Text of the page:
On June 13th of this year I updated my Facebook status with this: “In two short weeks we’re leaving … venturing into what I believe will be one of the most transformational experiences of my life … a slow, meandering through previously unexplored parts of myself and the world. I’m full of anticipation and curiosity.”
Today marks six months since we said the hard goodbyes and boarded that plane. I struggle to articulate what exactly this trip has meant to me and how the experiences continue to rearrange me as a person. The changes are subtle but undoubtedly permanent.
During a recent email exchange with my friend, Will, he asked me this question: “Since you are ‘disconnected’ from work and making things go in this world – do you find yourself more grounded in yourself? Having different dreams maybe? That sort of thing? I get you have social media but I’m wondering what the changes are for you on such a long trip.”
I’d like to share with you my answer:
I feel ‘disconnected’ from so many expectations. The ones I had put on myself, the ones implied by a job of any kind, the ones you feel placed upon you by a society you live in. I have dedicated this time of travel to discovery, exploration and growth. The only expectation I have for myself is to live wholeheartedly, with authenticity and courage.
Can I open my heart in the moments I want to run? Can I stay with the discomfort of the unfamiliar without employing my automatic strategies or strong suits? What can I see or observe about myself, my reactions, when I am confronted with uncertainty? Am I grasping to know the unknowable? Am I desperate to control what can’t be controlled, thereby robbing myself of the wonder that’s available? What do I do when that young, beautiful, funky-looking girl’s mere presence is having me deal with all my petty, insecure conversations about myself?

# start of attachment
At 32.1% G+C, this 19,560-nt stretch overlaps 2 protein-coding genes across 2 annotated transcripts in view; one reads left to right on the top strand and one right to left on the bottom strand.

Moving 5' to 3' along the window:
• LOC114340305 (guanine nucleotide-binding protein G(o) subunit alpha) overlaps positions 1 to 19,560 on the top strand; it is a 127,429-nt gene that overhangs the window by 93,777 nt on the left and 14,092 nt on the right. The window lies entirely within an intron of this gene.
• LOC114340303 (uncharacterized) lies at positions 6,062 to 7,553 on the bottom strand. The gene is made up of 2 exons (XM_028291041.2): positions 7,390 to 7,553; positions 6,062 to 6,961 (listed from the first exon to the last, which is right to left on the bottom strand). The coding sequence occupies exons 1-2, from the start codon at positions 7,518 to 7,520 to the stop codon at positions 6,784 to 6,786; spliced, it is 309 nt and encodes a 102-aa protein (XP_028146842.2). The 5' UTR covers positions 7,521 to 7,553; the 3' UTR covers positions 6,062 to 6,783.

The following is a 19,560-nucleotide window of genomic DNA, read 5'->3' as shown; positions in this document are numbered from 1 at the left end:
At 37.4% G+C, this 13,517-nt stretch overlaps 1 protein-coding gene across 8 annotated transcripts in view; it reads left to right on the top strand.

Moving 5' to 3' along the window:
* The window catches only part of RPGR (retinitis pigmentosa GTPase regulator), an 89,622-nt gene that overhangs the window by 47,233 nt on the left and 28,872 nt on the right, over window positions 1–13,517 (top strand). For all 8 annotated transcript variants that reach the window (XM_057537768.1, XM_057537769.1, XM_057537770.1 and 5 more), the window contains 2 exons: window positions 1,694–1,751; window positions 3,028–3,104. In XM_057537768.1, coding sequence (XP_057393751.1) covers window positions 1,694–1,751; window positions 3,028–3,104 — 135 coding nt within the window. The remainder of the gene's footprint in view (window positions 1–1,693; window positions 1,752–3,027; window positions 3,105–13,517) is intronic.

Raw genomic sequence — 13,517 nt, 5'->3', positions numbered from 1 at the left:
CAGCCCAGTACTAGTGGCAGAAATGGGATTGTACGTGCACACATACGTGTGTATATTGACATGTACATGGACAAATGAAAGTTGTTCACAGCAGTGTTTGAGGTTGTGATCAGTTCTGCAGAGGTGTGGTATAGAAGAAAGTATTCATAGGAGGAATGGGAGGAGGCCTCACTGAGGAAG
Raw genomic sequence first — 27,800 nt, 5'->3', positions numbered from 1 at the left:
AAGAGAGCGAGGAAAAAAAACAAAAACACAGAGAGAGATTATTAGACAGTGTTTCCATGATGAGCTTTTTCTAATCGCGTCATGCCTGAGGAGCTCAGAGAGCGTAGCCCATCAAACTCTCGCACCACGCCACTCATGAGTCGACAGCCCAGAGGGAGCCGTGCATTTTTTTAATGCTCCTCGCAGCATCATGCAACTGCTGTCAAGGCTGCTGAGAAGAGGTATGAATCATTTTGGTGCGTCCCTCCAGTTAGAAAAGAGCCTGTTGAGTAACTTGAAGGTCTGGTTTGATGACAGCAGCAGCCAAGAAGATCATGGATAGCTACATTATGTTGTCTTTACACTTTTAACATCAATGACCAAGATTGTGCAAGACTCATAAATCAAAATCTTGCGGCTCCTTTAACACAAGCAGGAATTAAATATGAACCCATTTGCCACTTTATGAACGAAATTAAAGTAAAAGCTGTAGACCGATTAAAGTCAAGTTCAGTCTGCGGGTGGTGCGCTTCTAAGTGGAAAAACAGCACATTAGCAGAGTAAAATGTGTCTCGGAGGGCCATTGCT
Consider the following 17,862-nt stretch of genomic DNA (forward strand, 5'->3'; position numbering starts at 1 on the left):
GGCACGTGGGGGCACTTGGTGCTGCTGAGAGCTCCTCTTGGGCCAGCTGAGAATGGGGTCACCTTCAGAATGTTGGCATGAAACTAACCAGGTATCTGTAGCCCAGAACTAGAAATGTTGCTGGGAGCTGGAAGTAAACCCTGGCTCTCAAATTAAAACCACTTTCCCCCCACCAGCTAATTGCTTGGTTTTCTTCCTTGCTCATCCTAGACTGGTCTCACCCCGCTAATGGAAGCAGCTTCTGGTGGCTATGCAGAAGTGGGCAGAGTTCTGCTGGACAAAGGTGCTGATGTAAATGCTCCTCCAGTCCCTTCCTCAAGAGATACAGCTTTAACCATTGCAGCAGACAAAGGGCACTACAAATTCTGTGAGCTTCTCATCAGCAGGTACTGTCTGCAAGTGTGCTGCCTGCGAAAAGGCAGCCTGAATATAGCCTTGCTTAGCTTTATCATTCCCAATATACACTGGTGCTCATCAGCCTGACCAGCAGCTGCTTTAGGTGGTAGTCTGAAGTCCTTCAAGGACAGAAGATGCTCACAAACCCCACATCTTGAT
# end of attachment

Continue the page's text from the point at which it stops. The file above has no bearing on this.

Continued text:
I suppose that is just a context that I’ve created for my life and, of course, I could’ve created that in Dallas and learned many great things. You don’t have to leave it all behind and gallivant around the world to discover and grow.
But there is something magically simple about life right now.
I don’t feel pressure to do something. Although, I want to make a difference wherever I go, I don’t feel that my sense of self-worth is in any way tied to what I can accomplish. That is very liberating.
There are certain things that register so far down the list compared to where they once did. I think I’ve put on eyeliner about ten times in the last 6 months and that was for a ‘special’ occasion (like my birthday) or simply because I was feeling girly and it felt good to get dolled up. I know that seems so simple but I think it illustrates the freedom from expectation. In America, and certainly when I was working, it wasn’t an option; it was a requirement. There isn’t anything wrong with that but I like it that I don’t have to play that game. Appearance and how I look is secondary and occurs more in the world of play than anything else.